It would be a great shame if All Black great Kevin Skinner, who died on Monday, aged 86, was to be remembered only for his 'policing' work during the 1956 series win over South Africa.
The details are part of rugby mythology and have often been greatly exaggerated.
It must have caused some frustration to the front row prop to be forever associated with the so-called 'sorting out' of the South African front row when he was recalled from retirement for the third and fourth Tests of the series which inflicted the first series loss on South Africa in the 20th century.
Before that Skinner had won fame as part of the great Otago rugby team of 1947-50 that played under the control of coach Vic Cavanagh. He toured South Africa in 1949 when New Zealand's scrum proved so dysfunctional in comparison to the Springboks that they called in South Africa liaison man with the team Bo Wintle and Danie Craven to help them.
But, in spite of that, Skinner made his mark on the South Africans in the three Tests in which he played.
He played in the four-Test series against the British and Irish Lions, including the third Test where due to replacements not being allowed, New Zealand played with only six forwards as a result of injuries during the second half, and still won.
While selected as All Blacks captain against the 1952 Australians he did not get the job on the 1953-54 tour to Britain and France. But he did play 27 of the 35 matches.
So to 1956. For all the talk of how he used his punching power to sort out the Springbok scrum, Skinner maintained that there were only two incidents in the third Test and the talk was so bad afterwards about what allegedly went on that Skinner let it go for a while then wrote a letter to the editor of the Auckland Star saying that they had had a fair go with the subject and it was about time they looked at something else.
Skinner did tell author Bob Howitt in his book New Zealand Rugby Greats that his whole approach was based on not backing down.
"We had found in 1949 that the Boks would always try you on. If you showed them what you thought, and didn't back away, they settled down and played rugby," he said to Howitt.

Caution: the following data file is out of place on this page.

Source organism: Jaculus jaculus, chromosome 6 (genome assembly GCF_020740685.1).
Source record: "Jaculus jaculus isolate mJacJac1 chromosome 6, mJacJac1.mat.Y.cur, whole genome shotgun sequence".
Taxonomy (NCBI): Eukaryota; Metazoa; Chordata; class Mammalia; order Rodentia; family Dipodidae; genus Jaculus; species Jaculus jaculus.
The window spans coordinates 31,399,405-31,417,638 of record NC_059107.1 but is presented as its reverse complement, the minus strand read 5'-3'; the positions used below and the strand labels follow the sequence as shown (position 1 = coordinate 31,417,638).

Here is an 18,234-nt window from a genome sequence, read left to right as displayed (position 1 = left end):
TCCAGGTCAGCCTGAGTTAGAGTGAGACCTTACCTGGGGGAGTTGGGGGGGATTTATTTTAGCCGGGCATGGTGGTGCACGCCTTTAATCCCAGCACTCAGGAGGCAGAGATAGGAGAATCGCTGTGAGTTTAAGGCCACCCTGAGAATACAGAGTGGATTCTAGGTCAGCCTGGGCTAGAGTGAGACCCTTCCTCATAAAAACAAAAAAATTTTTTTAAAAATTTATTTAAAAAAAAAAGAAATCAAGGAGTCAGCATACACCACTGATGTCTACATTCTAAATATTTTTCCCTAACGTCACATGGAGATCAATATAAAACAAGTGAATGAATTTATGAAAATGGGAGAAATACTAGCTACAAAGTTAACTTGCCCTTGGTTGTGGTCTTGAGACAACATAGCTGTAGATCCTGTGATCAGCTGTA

Winston McCarthy in his book "Rugby in my Time" claimed to have the inside story on events in Christchurch.
"Skinner had his first hit in the second lineout in the Christchurch Test. Chris Koch stepped across him [in the first lineout] which blocked him from coming through, and Skinner warned him: 'Don't do it'.
"I think they're about the only words he spoke to them the whole of the tour. The ball went into touch and Koch did it again. So Skinner clocked him. Otherwise it would have just kept on happening. He was cheating, so Skinner said, 'Don't cheat'. There was no trouble in that front row."
McCarthy also related a conversation he had at the Test dinner after the Christchurch match with Springbok Jaapie Bekker.
"Jaapie said, 'Winston, wasn't Kevin Skinner the heavyweight champion of New Zealand?' I said, 'Ja, that's right. Back in 1947 I think it was, Jaapie. Heavyweight amateur champion'.
"He said, 'Does he still box in the right?' 'Oh no,' I said, 'Gee, Kev hasn't been in the ring since 1947'. Jaapie said, 'Well, tell him to take it on again. He's bloody good.'"
But putting it all into context was veteran New Zealand journalism J M Mackenzie who said what Skinner's return had done was give New Zealand 'sorely needed equality in hooking the ball from set scrums and definite supremacy in other aspects of scrummaging'.
South African tour correspondent Reg Sweet summed up the impact of Skinner's inclusion in the Test side when he said: "Skinner was an instant success in the front row, changing positions to oppose Bekker and Koch in their turn and stabilising the New Zealand scrum in a manner not achieved before.
"Skinner was tough, very tough. But he achieved the object of his recall to test rugby, and he walked off Lancaster Park at the end with sleeves rolled up as he always had in South Africa, looking as cool and unruffled as if he had been on a training trot."
In choosing the 30 best international players outside South Africa in his autobiography South African supremo Danie Craven said both Skinner and Johnny Simpson would be his props.
"Here we have two strong and heavy props who can take and give it, whose backs never show any signs of the strain they have to endure. What is more, they not only can stand the strain, but they have that little bit extra which makes the strain of their opponents wellnigh unbearable."
Skinner's place in rugby history is assured but it needs to be remembered for more than just the 1956 series. He was a key contributor to New Zealand finally ridding itself of the aftermath of the 2-3-2 scrum and developing the technique and power that would be the cornerstone of later generations of All Blacks packs.